The first line that doesn't start with a semicolon (;)--which indicates a comment--is the following: '#z::Run AutoHotkey - Free Mouse and Keyboard Macro Program with Hotkeys and AutoText.' In this case, hotkey labels precede the two colons (:, which signify "pressing the keys to the left triggers the command to the right"; for a list of which labels mean what, go here. In our example, the pound sign (#) represents the Windows key. Thus, whenever you hit the Windows key and Z simultaneously, your system will launch the AutoHotkey Website.
To chain multiple actions to one trigger--be it to run an application (like "Run Notepad") or a file (like "Run c:\file.doc") or even a mailing link (like "Run mailto:[email protected]")--simply list them on separate lines with the word "return" serving as the last line in the macro chunk.Then fire up the AutoHotkey application (you'll see it running in your Windows taskbar), and your one-button macro chain should work without hassle.
That's obviously a very skeletal outline of how to text-edit macros, and it repesents the tip of AutoHotkey's iceberg. Check out the app's official tutorial, as well as Rick Broida's recent Hassle-Free PC article on AutoHotkey, to learn more about controlling PC functions with one push of a button.
Set up gestures to trigger PC actions.As you might expect, building automated actions into a generic, two-button mouse is trickier because you have only two buttons (and maybe a scroll wheel) to work with. But by using your mouse-drawing abilities, you can transform the act of drawing lines and shapes on your screen into a series of virtual hotkeys.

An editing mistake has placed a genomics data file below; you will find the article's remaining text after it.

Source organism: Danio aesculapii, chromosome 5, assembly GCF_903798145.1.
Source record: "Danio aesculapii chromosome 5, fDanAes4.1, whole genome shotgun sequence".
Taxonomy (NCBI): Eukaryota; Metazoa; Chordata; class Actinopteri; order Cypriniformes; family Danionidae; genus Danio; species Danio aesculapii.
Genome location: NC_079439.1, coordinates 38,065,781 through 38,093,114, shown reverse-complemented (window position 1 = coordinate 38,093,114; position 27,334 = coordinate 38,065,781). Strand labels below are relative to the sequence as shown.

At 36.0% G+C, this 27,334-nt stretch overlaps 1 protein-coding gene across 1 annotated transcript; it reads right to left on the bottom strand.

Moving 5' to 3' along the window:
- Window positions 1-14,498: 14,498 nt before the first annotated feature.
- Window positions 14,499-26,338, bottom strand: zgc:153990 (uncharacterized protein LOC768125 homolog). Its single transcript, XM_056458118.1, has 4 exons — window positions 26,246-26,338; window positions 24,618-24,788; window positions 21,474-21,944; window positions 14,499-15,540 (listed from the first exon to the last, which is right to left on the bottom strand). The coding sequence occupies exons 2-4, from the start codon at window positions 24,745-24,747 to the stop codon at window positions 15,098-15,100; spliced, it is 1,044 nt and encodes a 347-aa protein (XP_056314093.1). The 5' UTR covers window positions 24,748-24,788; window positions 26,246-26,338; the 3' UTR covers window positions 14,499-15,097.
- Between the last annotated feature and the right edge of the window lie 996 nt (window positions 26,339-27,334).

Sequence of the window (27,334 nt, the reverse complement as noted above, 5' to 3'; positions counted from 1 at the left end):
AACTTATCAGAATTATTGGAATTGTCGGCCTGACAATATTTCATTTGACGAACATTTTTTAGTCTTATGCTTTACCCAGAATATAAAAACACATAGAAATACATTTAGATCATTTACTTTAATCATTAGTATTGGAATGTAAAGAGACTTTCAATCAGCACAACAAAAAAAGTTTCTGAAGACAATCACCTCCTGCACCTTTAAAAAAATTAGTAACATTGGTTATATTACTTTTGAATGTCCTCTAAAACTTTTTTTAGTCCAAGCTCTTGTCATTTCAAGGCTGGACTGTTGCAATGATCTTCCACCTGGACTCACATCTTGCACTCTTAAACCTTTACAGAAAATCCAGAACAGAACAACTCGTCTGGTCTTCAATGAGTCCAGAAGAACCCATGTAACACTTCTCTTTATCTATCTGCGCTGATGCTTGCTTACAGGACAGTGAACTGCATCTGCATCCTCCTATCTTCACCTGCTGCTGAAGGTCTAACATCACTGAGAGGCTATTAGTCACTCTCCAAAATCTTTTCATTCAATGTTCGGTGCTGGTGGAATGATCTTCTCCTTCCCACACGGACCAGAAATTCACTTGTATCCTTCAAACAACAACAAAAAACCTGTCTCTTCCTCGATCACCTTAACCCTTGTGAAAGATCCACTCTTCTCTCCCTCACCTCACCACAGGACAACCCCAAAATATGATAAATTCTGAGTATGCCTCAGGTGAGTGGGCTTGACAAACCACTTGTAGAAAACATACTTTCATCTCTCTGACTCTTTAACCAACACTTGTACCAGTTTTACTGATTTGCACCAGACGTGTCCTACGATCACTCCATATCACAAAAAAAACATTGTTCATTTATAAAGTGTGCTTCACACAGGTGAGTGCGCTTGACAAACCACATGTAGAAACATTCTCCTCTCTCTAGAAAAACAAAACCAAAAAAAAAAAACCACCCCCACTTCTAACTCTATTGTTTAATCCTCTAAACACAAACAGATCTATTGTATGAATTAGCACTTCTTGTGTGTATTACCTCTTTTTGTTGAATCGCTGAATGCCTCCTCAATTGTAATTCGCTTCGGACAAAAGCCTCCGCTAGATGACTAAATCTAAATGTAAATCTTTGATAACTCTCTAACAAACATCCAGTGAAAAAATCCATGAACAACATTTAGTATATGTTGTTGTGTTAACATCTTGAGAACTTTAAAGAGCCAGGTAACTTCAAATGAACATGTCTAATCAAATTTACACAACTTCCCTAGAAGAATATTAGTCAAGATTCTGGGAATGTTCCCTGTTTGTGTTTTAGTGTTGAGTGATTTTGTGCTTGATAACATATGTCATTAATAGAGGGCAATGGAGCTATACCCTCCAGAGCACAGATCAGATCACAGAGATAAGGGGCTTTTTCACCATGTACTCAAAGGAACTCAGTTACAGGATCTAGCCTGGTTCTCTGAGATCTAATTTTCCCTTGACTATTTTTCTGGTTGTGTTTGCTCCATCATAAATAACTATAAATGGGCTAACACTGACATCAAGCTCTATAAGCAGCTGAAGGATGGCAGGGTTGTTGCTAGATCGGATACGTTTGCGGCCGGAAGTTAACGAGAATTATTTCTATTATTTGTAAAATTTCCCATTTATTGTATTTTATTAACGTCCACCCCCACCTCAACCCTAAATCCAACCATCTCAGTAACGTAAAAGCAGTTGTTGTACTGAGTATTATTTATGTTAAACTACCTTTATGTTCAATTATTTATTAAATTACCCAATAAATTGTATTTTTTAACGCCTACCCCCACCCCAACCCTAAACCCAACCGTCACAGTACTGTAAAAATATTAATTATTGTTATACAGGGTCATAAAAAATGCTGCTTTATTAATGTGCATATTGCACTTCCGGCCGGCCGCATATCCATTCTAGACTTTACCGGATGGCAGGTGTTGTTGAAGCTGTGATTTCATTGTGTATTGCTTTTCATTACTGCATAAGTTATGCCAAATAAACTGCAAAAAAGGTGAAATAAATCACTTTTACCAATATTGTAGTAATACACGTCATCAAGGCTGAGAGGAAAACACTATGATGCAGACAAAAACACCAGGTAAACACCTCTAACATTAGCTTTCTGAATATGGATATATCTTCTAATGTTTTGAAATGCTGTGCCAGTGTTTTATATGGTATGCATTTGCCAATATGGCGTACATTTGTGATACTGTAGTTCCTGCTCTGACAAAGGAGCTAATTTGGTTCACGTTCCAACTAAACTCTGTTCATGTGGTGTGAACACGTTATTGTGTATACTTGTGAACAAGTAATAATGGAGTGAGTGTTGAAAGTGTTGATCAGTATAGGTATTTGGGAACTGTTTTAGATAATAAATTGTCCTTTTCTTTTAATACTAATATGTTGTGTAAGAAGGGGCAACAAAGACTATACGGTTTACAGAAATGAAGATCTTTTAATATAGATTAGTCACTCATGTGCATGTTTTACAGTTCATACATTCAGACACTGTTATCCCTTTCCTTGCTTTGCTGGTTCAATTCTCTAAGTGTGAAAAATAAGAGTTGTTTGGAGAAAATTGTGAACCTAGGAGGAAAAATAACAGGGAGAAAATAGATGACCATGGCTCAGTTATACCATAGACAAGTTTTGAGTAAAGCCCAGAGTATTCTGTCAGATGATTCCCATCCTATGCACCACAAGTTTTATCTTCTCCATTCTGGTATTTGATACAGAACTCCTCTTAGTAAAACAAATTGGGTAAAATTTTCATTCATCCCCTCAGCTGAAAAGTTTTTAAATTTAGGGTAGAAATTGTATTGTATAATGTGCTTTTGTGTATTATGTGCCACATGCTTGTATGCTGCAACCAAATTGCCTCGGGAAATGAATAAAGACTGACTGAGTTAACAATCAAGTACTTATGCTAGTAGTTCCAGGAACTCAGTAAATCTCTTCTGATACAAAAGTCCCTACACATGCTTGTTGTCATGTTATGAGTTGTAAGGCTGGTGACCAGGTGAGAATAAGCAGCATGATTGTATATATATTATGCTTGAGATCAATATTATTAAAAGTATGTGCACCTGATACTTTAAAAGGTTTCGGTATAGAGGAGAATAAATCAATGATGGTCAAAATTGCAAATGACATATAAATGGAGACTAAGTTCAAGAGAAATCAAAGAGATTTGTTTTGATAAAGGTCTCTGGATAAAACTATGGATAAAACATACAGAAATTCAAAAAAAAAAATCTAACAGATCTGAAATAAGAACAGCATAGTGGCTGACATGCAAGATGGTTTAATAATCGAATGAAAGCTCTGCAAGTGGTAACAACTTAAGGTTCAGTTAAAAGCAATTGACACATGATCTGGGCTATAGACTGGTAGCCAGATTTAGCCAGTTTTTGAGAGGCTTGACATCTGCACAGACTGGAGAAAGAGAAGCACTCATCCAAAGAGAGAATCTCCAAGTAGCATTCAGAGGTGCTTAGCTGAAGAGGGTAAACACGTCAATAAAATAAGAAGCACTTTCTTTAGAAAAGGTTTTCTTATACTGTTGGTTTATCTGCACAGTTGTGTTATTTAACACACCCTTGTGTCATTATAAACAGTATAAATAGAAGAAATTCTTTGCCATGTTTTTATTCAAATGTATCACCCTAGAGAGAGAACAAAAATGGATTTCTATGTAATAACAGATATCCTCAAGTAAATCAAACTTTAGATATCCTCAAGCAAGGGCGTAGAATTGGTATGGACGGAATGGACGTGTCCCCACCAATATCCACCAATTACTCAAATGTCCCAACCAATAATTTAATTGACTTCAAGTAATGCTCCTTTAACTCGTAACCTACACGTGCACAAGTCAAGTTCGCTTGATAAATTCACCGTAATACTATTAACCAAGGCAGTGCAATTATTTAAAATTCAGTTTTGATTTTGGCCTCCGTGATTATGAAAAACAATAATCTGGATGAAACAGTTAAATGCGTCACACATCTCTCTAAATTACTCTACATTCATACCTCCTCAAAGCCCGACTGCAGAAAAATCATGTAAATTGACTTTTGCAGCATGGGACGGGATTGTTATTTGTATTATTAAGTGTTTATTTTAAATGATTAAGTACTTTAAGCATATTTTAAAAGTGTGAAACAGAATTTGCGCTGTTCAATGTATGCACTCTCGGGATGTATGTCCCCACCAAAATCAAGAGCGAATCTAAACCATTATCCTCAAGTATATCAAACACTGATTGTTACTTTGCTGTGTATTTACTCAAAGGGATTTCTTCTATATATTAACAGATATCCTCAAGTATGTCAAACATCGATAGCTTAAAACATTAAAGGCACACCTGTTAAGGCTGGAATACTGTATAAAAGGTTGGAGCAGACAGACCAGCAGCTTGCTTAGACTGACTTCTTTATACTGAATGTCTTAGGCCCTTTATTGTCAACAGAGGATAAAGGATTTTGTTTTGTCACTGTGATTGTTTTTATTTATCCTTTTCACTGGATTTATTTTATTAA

First, install the freeware application StrokeIt. Fire up the app, and a little mouse cursor will appeared in your system's taskbar (in the lower-right corner of Windows). Now, hold down your right mouse button anywhere on your screen and move the mouse around a little. In response, the mouse becomes in effect a giant digital pen, which StrokeIt analyzes and matches against predefined gestures.
Configure gestures in StrokeIt.For example, drawing a C on any window will close it; highlighting text and drawing a line from south to north will copy that text onto your clipboard; crudely drawing an E will open a Windows Explorer window; and so on. Even better, StrokeIt lets you assign different gestures to different programs (the app comes with a number of these program-specific doodles already activated).
Learning Mode lets you teach StrokeIt new gestures.If you want to create your own mouse gestures for a specific action, simply highlight the Global Actions tree, click on the Edit menu, and select Learn Gestures. Start drawing with your right mouse key, and StrokeIt will tell you whether that gesture is already within its database somewhere. If not, save your doodle by clicking the New Gesture button. After that, you can assign your gesture to any existing action within the application. Or if you're ambitious, you can go customize new apps and new actions to perform.
Hotkeys, macros, and gestures are such powerful PC tools that the limits of your imagination are likely to restrain you more than your know-how is. So play around with the various applications we've mentioned, and customize them for your own use. After a little work up-front, the automations you create will serve you well for years to come--and save you a ton of time, long-term. Have your own favorite macros and hotkeys? Share them in the comments!